One of the Missionaries of Charity who lived with Mother Teresa had what Mother called a “terrible tongue.” After it flared up one day and caused a disturbance, Mother sent for the sister.
The sister showed Mother a book where she had kept a tally of her efforts to control her tongue. She had succeeded nineteen times in overcoming herself. She had fallen once.
“Nobody saw these nineteen,” Mother says in the book Where There is Love, There is God, “but all saw the fall. …We can see the fault, but we never know the reason.”
The sister’s interior struggle was hidden from the eyes of those who witnessed her fall. They had no idea how hard she was working to fix her imperfection.
“We must remember—we cannot help seeing the faults of [others],” Mother Teresa says, “but…we must never pass judgment on their intentions—the intention only Jesus knows. That is why Jesus is so kind and full of mercy, because He knows what we really mean each time.”
Drinking the Sacred Wine of Charity
“The principal malice of sin depends on the intention and counsel of the heart,” St. Francis de Sales explains in the book Introduction to the Devout Life. To us on the outside, these things—the intention and counsel of the heart—are hidden, and so we must never judge other people.
“Can we never pass judgment on our neighbor? No, never,” St. Francis says. “In courts of justice, …it is God who judges the criminals. …It is the part of an unprofitable soul to amuse itself with examining the lives of other people.”
According to St. Francis, those who have a tendency to judge others usually do so for one of several reasons: either (a) they have a naturally bitter disposition (such a disposition in itself is not a sin but a dangerous imperfection); (b) they are arrogant and proud, thinking that they raise their own honor when they look down on other men; (c) they like to show their intelligence by philosophizing about other men’s behavior; or (d) they are acting out of jealousy or anger, such as in the case of a betrayed lover.
The cure for all of these poisons, St. Francis says, is to “drink the sacred wine of charity.”
When we are faced with a situation where a neighbor’s actions are questionable, we must always choose the most charitable explanation possible, St. Francis says. Even if a sin is obvious, we must still imitate Jesus, who pleaded the ignorance of those who crucified Him.
“When we cannot excuse a sin,” St. Francis says, “let us at least make it worthy of compassion by attributing the most favorable cause we can to it, such as ignorance or weakness.”
Avoiding Slander and Detraction
St. Francis also strongly exhorts Christians to avoid slander at all costs, as it is “a form of murder. …At one stroke [the slanderer] stings and poisons the listener’s ear and the reputation of the man he is speaking against.”
Even if we have seen a neighbor commit a vice, we are in danger of falsehood if we call him a drunkard, a glutton, an adulterer, or make any other accusation on the grounds of what we witnessed.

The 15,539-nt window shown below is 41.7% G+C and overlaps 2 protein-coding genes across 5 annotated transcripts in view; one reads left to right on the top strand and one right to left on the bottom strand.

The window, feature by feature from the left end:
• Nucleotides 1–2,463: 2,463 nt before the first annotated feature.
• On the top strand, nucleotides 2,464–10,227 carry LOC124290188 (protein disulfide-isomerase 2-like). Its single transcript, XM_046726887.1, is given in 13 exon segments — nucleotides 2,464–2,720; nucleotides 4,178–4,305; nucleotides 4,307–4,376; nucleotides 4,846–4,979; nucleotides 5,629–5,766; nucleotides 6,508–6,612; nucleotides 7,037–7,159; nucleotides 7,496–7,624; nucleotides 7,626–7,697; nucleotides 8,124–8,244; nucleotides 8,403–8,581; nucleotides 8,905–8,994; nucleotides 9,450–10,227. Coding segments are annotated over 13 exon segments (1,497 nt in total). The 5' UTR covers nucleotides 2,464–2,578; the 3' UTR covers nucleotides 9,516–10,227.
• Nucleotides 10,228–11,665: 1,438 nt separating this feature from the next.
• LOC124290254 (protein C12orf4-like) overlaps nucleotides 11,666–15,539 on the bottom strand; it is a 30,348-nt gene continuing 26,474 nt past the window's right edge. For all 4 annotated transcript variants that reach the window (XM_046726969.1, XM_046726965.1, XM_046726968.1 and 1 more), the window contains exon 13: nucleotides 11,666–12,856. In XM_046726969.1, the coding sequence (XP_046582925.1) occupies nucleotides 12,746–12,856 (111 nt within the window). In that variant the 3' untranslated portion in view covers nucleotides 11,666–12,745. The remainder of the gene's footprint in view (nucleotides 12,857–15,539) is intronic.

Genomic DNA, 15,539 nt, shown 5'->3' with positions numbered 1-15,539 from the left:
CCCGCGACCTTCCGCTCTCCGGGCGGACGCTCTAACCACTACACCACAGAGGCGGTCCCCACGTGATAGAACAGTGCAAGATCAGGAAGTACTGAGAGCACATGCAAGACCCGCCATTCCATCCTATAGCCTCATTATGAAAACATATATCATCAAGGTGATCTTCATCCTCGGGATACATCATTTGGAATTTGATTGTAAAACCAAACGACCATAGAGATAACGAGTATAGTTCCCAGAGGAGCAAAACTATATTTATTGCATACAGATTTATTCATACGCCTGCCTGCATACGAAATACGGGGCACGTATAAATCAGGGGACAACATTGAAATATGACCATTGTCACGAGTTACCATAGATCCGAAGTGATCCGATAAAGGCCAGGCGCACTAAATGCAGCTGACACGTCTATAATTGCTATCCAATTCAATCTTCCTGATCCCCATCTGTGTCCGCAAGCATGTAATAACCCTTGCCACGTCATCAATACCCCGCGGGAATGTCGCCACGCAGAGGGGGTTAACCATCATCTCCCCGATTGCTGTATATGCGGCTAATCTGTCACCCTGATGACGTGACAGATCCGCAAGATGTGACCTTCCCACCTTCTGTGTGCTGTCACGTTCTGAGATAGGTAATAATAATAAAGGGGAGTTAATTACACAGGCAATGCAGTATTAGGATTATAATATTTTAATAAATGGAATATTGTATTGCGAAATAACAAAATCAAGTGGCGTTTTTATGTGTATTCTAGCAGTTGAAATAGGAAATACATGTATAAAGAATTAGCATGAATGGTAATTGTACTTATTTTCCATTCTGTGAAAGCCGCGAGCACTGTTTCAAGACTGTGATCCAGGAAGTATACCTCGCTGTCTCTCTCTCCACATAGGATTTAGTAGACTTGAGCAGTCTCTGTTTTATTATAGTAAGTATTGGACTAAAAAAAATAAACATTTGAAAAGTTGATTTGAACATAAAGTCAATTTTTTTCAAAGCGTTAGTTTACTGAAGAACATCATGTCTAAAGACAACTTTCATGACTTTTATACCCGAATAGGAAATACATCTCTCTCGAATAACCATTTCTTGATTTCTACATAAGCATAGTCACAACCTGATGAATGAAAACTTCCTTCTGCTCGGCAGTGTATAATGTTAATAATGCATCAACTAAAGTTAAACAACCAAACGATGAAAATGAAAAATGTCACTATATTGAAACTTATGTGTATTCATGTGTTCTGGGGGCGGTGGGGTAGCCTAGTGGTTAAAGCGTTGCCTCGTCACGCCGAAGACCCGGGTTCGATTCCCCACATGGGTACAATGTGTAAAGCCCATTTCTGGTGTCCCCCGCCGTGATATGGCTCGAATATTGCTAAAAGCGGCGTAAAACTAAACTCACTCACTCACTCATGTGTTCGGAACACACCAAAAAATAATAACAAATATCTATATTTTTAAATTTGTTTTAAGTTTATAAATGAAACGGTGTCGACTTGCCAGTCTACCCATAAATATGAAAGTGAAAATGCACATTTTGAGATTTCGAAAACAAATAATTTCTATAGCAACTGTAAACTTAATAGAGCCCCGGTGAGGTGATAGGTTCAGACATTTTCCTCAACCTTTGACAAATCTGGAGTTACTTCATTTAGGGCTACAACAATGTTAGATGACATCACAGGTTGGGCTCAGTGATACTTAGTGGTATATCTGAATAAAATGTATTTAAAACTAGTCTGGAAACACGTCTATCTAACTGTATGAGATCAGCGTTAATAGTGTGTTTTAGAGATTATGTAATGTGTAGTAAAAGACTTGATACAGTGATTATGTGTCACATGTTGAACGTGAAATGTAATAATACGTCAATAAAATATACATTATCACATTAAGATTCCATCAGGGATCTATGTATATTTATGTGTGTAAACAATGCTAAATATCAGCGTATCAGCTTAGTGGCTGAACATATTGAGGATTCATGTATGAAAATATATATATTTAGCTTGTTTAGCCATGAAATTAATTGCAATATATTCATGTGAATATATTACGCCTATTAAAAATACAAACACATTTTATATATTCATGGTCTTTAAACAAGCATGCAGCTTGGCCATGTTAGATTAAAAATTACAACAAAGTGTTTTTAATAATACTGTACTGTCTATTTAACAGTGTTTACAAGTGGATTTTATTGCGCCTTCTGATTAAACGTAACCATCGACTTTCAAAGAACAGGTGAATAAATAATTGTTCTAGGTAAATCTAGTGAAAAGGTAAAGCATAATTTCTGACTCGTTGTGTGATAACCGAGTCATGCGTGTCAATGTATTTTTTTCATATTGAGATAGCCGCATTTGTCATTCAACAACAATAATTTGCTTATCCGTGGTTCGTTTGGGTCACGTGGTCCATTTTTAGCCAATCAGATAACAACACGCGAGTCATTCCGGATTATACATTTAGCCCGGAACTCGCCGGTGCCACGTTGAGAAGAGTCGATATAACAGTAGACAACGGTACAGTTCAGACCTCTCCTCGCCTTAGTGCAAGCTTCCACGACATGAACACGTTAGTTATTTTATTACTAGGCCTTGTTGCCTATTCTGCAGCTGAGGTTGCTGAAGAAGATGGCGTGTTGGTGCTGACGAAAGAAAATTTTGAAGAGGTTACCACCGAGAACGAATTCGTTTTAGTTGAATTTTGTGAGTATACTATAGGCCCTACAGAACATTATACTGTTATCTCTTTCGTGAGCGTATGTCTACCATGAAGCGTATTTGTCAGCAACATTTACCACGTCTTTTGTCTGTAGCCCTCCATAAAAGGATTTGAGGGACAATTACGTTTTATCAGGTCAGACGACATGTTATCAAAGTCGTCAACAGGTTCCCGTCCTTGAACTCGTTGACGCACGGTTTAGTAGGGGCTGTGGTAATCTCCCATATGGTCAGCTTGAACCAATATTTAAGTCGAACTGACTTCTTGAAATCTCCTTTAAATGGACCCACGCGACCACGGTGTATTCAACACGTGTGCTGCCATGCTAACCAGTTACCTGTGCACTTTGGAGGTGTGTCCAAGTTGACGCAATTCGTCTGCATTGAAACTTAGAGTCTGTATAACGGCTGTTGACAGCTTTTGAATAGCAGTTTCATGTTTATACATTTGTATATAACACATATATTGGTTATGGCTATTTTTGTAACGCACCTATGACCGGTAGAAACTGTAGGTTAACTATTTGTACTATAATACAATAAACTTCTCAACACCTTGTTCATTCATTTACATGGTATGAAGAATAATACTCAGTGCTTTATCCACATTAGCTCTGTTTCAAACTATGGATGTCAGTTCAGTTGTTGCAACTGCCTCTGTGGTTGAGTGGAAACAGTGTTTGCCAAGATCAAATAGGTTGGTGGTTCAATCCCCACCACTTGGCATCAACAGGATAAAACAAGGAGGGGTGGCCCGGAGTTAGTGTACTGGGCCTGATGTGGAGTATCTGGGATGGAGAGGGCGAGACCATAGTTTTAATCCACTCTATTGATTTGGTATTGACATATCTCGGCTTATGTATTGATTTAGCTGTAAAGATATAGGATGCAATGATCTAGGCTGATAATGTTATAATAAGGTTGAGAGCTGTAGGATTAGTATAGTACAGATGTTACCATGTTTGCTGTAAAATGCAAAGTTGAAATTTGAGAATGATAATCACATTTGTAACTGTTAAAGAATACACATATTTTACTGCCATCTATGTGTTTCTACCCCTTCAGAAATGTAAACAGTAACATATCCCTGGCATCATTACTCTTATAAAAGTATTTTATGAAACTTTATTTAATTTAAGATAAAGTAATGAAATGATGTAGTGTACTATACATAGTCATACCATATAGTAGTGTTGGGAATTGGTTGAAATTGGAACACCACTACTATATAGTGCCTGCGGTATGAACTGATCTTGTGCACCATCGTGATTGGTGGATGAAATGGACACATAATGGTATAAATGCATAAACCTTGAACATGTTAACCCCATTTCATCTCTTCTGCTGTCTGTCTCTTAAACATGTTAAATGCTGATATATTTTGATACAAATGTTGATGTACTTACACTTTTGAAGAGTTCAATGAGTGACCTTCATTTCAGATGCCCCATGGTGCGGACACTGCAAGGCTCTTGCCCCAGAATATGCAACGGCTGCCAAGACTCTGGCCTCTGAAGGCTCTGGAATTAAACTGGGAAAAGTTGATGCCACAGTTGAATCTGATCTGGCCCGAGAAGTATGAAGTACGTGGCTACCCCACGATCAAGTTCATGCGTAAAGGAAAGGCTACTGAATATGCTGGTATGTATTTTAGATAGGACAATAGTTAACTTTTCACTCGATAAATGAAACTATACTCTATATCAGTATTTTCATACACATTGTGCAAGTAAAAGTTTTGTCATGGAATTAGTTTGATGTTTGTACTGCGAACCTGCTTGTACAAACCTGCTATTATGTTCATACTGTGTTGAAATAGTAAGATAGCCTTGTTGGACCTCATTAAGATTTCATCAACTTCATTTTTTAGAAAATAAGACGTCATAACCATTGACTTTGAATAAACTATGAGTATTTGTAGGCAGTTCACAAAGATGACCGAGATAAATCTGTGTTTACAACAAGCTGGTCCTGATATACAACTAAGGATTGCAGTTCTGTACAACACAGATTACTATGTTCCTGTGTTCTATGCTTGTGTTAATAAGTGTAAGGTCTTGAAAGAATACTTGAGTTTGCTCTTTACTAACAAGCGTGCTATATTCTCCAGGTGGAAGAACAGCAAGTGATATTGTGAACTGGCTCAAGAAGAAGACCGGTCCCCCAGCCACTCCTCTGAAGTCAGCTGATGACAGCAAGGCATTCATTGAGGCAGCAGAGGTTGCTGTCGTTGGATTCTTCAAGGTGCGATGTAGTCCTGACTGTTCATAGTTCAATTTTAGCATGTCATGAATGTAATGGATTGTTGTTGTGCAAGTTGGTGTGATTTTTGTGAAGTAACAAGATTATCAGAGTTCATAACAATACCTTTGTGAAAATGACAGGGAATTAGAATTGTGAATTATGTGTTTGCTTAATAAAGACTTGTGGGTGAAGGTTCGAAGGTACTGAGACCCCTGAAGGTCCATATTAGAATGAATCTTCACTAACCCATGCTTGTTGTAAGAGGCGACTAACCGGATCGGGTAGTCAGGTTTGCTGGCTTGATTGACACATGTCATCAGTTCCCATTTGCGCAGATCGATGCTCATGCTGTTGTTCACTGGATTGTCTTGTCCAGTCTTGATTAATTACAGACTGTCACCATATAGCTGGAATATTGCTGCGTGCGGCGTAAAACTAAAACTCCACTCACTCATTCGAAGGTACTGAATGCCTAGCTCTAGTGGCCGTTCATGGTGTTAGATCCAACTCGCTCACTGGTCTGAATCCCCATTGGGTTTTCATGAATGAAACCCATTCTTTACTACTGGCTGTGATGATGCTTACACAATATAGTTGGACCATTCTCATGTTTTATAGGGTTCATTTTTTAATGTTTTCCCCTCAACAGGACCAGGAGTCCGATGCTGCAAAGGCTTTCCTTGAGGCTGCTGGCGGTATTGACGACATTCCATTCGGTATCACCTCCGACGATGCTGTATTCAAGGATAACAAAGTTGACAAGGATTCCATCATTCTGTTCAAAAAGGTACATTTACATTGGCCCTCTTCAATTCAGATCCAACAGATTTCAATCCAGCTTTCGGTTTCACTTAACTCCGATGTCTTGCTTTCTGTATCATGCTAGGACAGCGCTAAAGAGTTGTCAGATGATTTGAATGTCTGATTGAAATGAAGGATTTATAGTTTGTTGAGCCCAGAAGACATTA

“Since God’s goodness is so immense that a single moment suffices for us to ask for and receive his grace, what certainty can we have that a man who yesterday was a sinner is such today?” says St. Francis. “Hence we can never say that a man is wicked without exposing ourselves to the danger of telling a lie. If we must say something it is only that he did such and such a bad deed, that he lived a bad life at such a time, or that he does ill at present. We must never draw conclusions from yesterday to today, nor from today to yesterday, and still less to tomorrow.”
If we must condemn another’s vice for the benefit of either the person spoken about or the person spoken to—for example, warning an unsuspecting young lady about a dangerously imprudent man—we still must be very careful to spare as much as possible the person in whom the vice is found, telling only the necessary truth, nothing less and nothing more.
St. Francis suggests four ways to respond when you hear anyone spoken ill of:
- 1. Make the accusation doubtful, if you can do so justly.
- 2. If you can’t, then make an excuse for the intention of the accused person.
- 3. If that can’t be done, express sympathy for the accused and change the subject of conversation, recalling that those who do not fall into sin owe it all to God’s grace.
- 4. Tell of some good deed of the accused person if you know any.
“I Know I Wil Go Straight to God”
In the same book where she tells the story of the sister with the terrible tongue, Mother Teresa also tells the story of a brother who was dying. He had a big smile on his face.
“I have never criticized, grumbled against anybody,” he said. “I know I will go straight to God. I never judged anybody and God will never judge me.”
It may sound presumptuous, but if he was speaking the truth, then this brother was simply taking Jesus at His word.
“Judge not, that you may not be judged,” Jesus says in Matthew 7. “For with the judgment you pronounce you will be judged, and the measure you give will be the measure you get.”
The sister with the terrible tongue and the dying brother are two sides of this one coin—two living reflections of this Scripture passage. The sister shows us an example of why we shouldn’t be quick to judge others. And the dying man reflects the peace and confidence we may have in God when we measure generously toward others (cf. Luke 6:38) and leave the judgment to Him.
In the end, those who drink the “sacred wine of charity” will receive from God the compassion they gave to His beloved children.
image: Saint Francis de Sales, architectural details of Eglise de la Madeleine, photo by Zvonimir Atletic / Shutterstock